Rappler's latest stories on Science Solitaire
'A sea of masked faces all around the world have become the iconic image of this time. What does this mean in terms of our ability to read each other’s thoughts and feelings?'
'We made this mess, and if we want to still be around this planet, we fix it'
Here are just some ways we can turn the crowd to work for a better normal
'What if your favorite performing artist showed up in your house through some abracadabra of digital technology? How will that change the quality of your day?'
'If you lost your job because of the pandemic, did you lose your passion too?'
'Time can run out on us but what it cannot do is fill it for us. What if we intentionally live out wisdom in the wait so that we can have an even better normal?'
'[We have to] help young people realize that the screen is their slave – a tool – and not their master'
'The next normal is not a magical tomorrow that is independent of our actions today or in the past'
'Our human nature will not banish our sense of touch despite what we have experienced during the pandemic. We will find new ways to feel each other.'
'Our lives are too small, our minds so closed, our interests so shallow, our existing social and political ideologies too narrow, to recognize that we invited this non-living thing into our lives, into our normal'
This virus is new, and science is doing a parallel course of getting to know it while fighting it. Which is a very tricky thing.
Here is a curated list of actions that could prevent, solve, or manage those inner crises or conflicts that can arise because you cannot go anywhere
'You do not need a PhD to understand what the scientists are saying and also what they are NOT saying'
Here are some of the things that will transform the way you view being forced to stay at home
'Before we even know we are being distracted by something, another distraction comes along'
Traumatic childhood experiences, especially in pre-school, can stunt children’s brains in ways that would be most difficult to overcome
When you tell someone who is stressing you that they are responsible for your hair prematurely turning grey or white, you can say you have scientific backing
What if there was a formula to predict with about 90% accuracy whether your relationship will continue or break up?
Self-control is as scarce as face masks during panic mode. But can music help?
'Learning music is like having your own personal Big Bang – you do not explode and expand into a space but rather, you make the space as you grow'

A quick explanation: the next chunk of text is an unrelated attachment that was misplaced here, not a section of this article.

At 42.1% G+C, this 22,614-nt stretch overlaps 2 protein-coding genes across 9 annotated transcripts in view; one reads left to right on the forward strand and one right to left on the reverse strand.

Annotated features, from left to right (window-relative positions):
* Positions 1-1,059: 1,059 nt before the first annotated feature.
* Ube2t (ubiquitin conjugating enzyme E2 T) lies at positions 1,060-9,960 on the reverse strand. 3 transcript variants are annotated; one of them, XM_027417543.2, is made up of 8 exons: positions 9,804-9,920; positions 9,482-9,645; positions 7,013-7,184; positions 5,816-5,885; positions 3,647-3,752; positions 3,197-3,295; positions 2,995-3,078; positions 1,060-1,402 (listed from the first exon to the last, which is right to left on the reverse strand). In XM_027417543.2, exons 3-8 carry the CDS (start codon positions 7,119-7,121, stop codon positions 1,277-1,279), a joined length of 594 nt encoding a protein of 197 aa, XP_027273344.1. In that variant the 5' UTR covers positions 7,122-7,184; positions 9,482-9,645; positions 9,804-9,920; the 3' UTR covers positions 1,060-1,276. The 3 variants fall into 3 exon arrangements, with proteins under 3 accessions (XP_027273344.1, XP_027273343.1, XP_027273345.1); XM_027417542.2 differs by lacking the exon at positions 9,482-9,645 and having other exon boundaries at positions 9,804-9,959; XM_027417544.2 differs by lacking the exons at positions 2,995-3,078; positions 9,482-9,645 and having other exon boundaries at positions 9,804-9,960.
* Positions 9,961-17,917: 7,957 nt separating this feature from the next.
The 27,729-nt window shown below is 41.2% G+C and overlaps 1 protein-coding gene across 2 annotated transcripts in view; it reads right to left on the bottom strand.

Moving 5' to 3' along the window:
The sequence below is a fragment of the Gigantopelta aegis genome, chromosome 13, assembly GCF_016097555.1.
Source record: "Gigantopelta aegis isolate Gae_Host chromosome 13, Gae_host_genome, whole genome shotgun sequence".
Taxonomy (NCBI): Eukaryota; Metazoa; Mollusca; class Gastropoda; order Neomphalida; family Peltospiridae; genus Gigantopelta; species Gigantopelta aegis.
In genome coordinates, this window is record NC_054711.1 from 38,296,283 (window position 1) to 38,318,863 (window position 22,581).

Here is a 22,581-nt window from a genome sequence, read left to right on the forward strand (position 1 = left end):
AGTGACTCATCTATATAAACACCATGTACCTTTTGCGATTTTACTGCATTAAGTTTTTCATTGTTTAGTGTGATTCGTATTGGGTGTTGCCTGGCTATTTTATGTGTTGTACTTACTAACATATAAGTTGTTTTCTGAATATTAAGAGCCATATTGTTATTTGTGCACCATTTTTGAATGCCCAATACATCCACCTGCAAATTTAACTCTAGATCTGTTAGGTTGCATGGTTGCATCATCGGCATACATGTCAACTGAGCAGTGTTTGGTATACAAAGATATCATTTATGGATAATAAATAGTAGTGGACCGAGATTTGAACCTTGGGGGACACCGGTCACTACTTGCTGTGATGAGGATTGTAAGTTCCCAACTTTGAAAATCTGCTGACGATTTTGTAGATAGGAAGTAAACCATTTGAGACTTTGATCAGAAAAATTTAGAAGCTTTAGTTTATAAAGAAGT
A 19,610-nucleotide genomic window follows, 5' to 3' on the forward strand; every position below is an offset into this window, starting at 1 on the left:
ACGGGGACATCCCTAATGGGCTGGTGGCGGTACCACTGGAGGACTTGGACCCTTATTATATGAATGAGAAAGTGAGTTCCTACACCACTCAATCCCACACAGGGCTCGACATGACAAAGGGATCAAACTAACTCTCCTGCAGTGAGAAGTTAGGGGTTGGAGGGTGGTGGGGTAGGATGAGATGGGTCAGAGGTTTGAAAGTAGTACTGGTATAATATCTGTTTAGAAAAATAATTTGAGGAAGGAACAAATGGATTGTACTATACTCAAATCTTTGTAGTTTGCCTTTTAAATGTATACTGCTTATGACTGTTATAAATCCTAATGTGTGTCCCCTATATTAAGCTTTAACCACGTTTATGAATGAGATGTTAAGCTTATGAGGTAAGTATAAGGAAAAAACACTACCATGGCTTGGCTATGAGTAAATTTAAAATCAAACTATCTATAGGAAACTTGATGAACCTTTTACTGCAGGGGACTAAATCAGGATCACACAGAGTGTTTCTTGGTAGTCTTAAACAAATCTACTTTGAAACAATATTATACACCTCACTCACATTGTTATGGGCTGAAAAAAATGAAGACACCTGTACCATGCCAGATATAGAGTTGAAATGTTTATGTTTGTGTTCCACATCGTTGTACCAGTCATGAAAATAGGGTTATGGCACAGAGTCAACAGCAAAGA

'Panicking is a normal reaction to the discovery of a virus, but we have to try harder as the general public to respond'
For instance, why is it so difficult for us to understand that Prince Harry and Meghan, just like majority of couples on the planet, just want to make something out of their own lives?
Should we allow Gmail to finish our sentences?
If it's a person who triggers bad habits, maybe you can try avoiding that person starting this year
Science writer Maria Isabel Garcia shares her 'hope finds' – a list of actions that will hopefully lift up our spirits and move us to act
We cannot lie down in the face of the overwhelming climate crisis because science can pull us up with the mental muscle that can reinvigorate the resistance
We have evolved with and in nature and thus need more than just Instagrammable brushes with it in order to live
Art could inspire that sense of awe that moves us to step into the world – the real world with a more robust inner life
The lines between our emotional and physiological states are as blurred in our biology as in our experiences
What if we can make selfies more meaningful – if not for the one posting it, then for others who would probably not even see your selfie online?
In terms of the fundamental wiring of human brains, science knows why we pay more attention to negative news
We thrive as humans because we are diverse. None of us is normal.
Nothing human is ever simple. Complexity is the weight of our worth.
We have to acknowledge that we are not machines – that we break, and when we do, they strike a blow to our organs too, such as our hearts
If we knew more about more kinds of foods and their impact, then we could make better individual and community judgments as well as national policies that will affect our food security
Time will always move regardless of what we do. But this tyranny of the present is cutting us off from the future we want.
Emotions do not stay still. They move in multilateral paths and, at times, they even run.
Heavy multitasking really disrupts attention, and attention is essential to sustain a path towards a goal
I feel that we should first seriously think about the possible costs of another wave of technology, this time targeting the human brain itself
What is the latest happening on the ground with ordinary mortals who are doing science to try to read people's minds?
We seek advice because we want to hear from other people and find possible solutions to our problems, or new ways of looking at challenges. But what does it do to the one who gives the advice?
Whether you are creating the art or beholding it, art changes you – by rejoicing, awakening, rethinking, or healing
Music is not an insertion in our lives but a fundamental wiring that, once awakened, will help shape the humans that we are
We cannot grow more oceans but we can grow more forests. A return to the forests should now capture human imagination.
Hello human marauder. The nature you knew, the one who served you and your ancestors, is now down to her endlings.